San Francisco has two new local restaurant names. Mustards Grill, the well-known Napa Valley dining room, has opened a branch in the International Terminal near Gate G91. And Super Duper Burgers, a local fast-food operation, now has an outpost in Terminal 3 within the food court at Boarding Area F. Speaking of burgers, Bobby's Burger Palace from celebrity chef Bobby Flay has opened in Concourse B of Atlanta/Hartsfield airport.
International Carriers Cozy Up to The Carolinas
It's not like North and South Carolina are a cohesive marketplace--hell, Carolinians can't even agree on barbecue--but you can't ignore the fact that the states are suddenly getting more attention from international airlines. British Airways will add nonstop flights to London/Heathrow from Charleston beginning on April 4. It'll be the first nonstop flight to Europe from the heart of the Low Country. Twice-weekly seasonal flights will be operated with Boeing 787-800s configured with BA's egregiously old business class, premium economy and coach. Meanwhile, Air Canada is bringing more flights to North Carolina. Besides additional service on existing routes to Toronto from Charlotte and Raleigh/Durham, the Canadian carrier will launch daily flights between RDU and Montreal. The Montreal run launches June 3 on 50-seat regional jets.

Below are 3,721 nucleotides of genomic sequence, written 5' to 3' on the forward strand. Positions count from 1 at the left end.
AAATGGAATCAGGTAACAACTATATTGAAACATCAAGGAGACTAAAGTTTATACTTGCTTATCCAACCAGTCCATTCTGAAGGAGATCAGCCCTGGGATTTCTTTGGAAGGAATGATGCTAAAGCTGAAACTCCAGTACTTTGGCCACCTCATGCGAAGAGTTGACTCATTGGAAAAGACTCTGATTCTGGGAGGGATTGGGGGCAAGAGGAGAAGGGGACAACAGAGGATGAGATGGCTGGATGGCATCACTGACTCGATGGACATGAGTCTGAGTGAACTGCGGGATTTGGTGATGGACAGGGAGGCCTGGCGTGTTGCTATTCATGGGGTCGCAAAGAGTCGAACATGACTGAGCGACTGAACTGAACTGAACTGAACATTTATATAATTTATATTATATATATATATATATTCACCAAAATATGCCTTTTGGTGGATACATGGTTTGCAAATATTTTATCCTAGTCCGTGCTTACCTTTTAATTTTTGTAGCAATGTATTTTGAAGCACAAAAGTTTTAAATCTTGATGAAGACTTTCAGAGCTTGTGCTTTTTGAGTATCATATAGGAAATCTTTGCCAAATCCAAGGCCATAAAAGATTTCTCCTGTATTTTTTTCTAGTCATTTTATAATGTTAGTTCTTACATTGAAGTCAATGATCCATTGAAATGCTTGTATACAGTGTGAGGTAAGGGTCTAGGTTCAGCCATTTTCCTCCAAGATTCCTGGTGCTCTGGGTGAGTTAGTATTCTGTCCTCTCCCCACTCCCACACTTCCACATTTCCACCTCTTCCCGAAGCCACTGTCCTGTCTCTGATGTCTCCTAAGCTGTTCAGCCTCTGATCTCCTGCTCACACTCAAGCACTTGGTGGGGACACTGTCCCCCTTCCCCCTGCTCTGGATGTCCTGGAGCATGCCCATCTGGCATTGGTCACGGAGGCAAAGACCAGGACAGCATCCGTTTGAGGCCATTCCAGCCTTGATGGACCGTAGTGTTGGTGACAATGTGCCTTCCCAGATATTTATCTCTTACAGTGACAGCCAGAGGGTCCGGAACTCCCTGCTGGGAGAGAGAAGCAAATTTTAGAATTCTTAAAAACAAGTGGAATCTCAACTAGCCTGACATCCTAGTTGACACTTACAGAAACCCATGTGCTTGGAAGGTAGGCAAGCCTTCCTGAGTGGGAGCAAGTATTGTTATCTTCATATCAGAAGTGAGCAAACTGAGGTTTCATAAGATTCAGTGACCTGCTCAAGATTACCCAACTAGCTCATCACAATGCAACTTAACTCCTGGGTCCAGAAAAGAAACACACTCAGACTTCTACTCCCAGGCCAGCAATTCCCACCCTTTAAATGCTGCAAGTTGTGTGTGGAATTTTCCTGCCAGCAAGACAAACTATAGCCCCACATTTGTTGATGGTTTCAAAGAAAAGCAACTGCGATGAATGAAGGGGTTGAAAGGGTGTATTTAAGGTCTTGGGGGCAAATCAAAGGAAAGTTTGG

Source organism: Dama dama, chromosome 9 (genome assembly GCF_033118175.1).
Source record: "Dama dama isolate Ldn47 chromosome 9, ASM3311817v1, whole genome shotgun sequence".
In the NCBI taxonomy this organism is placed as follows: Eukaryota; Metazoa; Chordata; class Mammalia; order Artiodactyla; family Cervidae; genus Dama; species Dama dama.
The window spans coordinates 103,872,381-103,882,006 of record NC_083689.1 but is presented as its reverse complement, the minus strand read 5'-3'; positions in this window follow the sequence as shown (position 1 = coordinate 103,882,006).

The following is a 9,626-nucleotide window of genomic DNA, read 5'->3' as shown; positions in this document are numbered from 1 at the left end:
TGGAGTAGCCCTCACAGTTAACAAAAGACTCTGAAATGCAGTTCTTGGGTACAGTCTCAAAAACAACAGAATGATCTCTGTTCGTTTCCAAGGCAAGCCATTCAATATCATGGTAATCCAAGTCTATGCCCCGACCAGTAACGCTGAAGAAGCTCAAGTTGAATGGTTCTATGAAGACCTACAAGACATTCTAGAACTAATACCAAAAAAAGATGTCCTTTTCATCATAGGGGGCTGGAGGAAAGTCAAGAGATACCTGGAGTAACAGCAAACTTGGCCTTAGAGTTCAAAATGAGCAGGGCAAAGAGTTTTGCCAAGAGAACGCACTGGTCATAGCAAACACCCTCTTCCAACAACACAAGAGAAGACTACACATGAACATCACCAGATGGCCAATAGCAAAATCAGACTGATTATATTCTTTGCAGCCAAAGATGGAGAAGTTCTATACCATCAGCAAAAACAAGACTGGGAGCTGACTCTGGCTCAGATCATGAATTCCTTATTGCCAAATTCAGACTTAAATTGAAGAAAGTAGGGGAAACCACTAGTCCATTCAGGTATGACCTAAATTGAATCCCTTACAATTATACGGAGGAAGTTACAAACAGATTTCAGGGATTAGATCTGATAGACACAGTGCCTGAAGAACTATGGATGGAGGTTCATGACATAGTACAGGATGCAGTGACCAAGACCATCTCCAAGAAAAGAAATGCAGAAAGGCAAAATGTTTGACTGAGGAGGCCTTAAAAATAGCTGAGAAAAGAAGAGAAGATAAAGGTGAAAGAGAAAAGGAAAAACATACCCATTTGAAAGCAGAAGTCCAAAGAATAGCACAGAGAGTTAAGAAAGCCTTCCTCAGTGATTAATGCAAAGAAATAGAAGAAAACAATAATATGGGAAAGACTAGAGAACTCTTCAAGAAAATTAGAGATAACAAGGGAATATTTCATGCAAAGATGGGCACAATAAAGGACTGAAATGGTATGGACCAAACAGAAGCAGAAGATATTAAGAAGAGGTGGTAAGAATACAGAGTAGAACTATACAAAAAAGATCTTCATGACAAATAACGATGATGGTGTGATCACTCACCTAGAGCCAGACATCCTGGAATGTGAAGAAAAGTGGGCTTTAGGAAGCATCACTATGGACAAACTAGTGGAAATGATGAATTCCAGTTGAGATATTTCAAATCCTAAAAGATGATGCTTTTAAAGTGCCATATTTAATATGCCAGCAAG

Delta Air Lines is adding a new route to Europe, but dropping one to South America. The newbie: Boston-Edinburgh, which launch May 23 using Boeing 757s configured with 16 business class beds, 44 Comfort+ chairs and 108 coach seats. But bad news if you've been using Delta's nonstops between Orlando and Sao Paulo/Guarulhos. That Boeing 767 run ends on March 30.